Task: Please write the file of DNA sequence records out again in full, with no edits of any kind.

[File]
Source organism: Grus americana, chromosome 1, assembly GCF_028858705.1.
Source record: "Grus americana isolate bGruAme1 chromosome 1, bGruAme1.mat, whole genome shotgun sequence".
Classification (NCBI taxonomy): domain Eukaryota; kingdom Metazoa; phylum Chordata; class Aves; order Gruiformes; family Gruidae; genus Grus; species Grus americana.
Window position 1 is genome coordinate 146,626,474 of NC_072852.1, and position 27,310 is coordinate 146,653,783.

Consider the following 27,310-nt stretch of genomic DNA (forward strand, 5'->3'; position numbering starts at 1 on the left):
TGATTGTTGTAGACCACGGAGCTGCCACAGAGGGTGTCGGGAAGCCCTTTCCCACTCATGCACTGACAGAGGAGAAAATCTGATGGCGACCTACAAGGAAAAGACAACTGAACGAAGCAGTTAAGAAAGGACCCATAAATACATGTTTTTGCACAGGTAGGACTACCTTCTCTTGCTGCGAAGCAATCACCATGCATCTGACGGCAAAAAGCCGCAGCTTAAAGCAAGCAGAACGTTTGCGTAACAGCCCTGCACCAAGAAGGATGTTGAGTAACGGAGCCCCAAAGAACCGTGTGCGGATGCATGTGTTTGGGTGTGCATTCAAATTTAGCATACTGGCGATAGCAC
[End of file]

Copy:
Source organism: Grus americana, chromosome 1, assembly GCF_028858705.1.
Source record: "Grus americana isolate bGruAme1 chromosome 1, bGruAme1.mat, whole genome shotgun sequence".
Classification (NCBI taxonomy): domain Eukaryota; kingdom Metazoa; phylum Chordata; class Aves; order Gruiformes; family Gruidae; genus Grus; species Grus americana.
Window position 1 is genome coordinate 146,626,474 of NC_072852.1, and position 27,310 is coordinate 146,653,783.

Consider the following 27,310-nt stretch of genomic DNA (forward strand, 5'->3'; position numbering starts at 1 on the left):
TGATTGTTGTAGACCACGGAGCTGCCACAGAGGGTGTCGGGAAGCCCTTTCCCACTCATGCACTGACAGAGGAGAAAATCTGATGGCGACCTACAAGGAAAAGACAACTGAACGAAGCAGTTAAGAAAGGACCCATAAATACATGTTTTTGCACAGGTAGGACTACCTTCTCTTGCTGCGAAGCAATCACCATGCATCTGACGGCAAAAAGCCGCAGCTTAAAGCAAGCAGAACGTTTGCGTAACAGCCCTGCACCAAGAAGGATGTTGAGTAACGGAGCCCCAAAGAACCGTGTGCGGATGCATGTGTTTGGGTGTGCATTCAAATTTAGCATACTGGCGATAGCAC